Newswise — In a new SLAS Discovery auto-commentary, two authors of an article recently published in eLife (“LINE-1 Protein Localization and Functional Dynamics During the Cell Cycle” -- explain their general views on their novel discoveries and discuss ideas on the relevant new questions generated by their data.

Authors Paolo Mita and Jef D. Boeke employ genetic, biochemistry and imaging techniques to identify, characterize and ultimately employ the biological properties and the interactions of LINE-1 retrotransposons with mammalian cells. They added new pieces to the LINE-1 life-cycle puzzle, demonstrating the importance of the cell cycle in L1 cellular localization, activity, and surprisingly, revealing that the DNA replication complex is a possible new important regulator of LINE-1 activity.

Retrotransposons are retrovirus-like genetic units that are able to expand their copy number within the host genome. LINE-1 is a very relevant member of this class of transposable elements by reason of its activity in human cells. Retrotransposons play a pivotal role in the evolution of the genomes of virtually all organisms, including humans, rewiring the regulatory regions of genomes and providing reinvented genetic material for the evolution of new traits.

More recently, LINE-1 retrotransposons, previously thought to be expressed exclusively in specific stages of germline and embryonic development, are being shown to have unexpected roles in processes such as aging, brain activity, cancer immunology and cancer development. Despite this growing awareness of the relevance of LINE-1 retrotransposons, the basic mechanisms of how LINE-1 lives and proliferates in human cells are still debated.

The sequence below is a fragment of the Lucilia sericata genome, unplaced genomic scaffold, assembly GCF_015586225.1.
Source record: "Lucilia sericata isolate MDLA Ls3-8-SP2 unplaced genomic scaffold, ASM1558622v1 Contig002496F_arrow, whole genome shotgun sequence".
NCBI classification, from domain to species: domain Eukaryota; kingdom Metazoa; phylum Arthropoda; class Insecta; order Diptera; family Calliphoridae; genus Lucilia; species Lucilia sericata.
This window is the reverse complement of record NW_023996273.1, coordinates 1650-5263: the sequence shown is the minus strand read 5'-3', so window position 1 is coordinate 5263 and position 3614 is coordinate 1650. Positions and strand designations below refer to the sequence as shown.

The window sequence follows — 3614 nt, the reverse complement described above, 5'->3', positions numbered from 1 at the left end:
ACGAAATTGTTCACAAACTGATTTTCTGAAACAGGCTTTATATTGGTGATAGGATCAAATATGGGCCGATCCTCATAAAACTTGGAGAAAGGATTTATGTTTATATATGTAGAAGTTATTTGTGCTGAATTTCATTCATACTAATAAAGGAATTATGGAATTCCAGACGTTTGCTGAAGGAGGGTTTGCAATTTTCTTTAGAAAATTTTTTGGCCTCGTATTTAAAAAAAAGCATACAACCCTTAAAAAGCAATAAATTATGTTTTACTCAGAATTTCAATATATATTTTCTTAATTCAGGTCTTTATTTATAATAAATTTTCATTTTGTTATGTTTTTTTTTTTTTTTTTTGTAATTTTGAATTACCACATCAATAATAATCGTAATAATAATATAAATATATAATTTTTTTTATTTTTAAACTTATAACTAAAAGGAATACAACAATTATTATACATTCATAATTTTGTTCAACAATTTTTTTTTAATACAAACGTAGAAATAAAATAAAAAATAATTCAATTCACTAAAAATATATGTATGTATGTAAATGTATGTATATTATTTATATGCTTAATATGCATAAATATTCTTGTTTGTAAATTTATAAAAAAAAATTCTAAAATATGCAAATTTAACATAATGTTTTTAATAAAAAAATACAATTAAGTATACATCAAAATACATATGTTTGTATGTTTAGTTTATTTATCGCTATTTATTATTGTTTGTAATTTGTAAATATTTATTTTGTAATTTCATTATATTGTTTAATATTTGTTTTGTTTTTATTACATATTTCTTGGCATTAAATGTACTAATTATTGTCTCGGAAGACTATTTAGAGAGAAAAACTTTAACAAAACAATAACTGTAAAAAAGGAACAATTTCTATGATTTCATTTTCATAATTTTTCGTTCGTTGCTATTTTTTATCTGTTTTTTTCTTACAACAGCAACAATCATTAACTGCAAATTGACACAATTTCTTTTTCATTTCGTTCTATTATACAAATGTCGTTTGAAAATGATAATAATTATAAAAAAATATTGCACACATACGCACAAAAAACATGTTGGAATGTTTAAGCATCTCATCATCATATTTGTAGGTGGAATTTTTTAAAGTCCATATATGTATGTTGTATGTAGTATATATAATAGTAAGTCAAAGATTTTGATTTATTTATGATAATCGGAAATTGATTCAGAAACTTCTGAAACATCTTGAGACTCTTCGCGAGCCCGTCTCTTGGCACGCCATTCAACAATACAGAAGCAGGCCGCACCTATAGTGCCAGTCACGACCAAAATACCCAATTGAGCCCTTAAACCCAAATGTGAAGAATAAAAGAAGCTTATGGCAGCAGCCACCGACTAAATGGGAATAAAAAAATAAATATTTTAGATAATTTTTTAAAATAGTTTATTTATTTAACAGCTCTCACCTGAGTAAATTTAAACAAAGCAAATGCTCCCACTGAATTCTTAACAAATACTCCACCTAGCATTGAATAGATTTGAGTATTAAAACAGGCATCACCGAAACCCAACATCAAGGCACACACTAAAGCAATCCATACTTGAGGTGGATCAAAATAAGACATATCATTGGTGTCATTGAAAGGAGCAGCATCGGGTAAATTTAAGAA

Cycling to Maintain and Improve Fitness: Line-1 Modes of Nuclear Entrance and Retrotransposition can be accessed for free for a limited time at For more information about SLAS and its journals, visit

A PDF of this article is available to credentialed media outlets upon request. Contact [email protected].

About our Society and Journals

SLAS (Society for Laboratory Automation and Screening) is an international community of nearly 20,000 professionals and students dedicated to life sciences discovery and technology. The SLAS mission is to bring together researchers in academia, industry and government to advance life sciences discovery and technology via education, knowledge exchange and global community building.

SLAS DISCOVERY: 2016 Impact Factor 2.444. Editor-in-Chief Robert M. Campbell, Ph.D., Eli Lilly and Company, Indianapolis, IN (USA). SLAS Discovery (Advancing Life Sciences R&D) was previously published (1996-2016) as the Journal of Biomolecular Screening (JBS).

SLAS TECHNOLOGY: 2016 Impact Factor 2.850. Editor-in-Chief Edward Kai-Hua Chow, Ph.D., National University of Singapore (Singapore). SLAS Technology (Translating Life Sciences Innovation) was previously published (1996-2016) as the Journal of Laboratory Automation (JALA).

Follow SLAS on Twitter at @SLAS_Org.

Follow SLAS on Facebook at SocietyforLaboratoryAutomationandScreening.

Follow SLAS on YouTube at SLASvideo. 

Follow SLAS Americas on LinkedIn at Society for Laboratory Automation and Screening (SLAS Americas). 

Follow SLAS Europe on LinkedIn at Society for Laboratory Automation and Screening Europe (SLAS Europe).

Journal Link: eLife Journal Link: SAGE Journals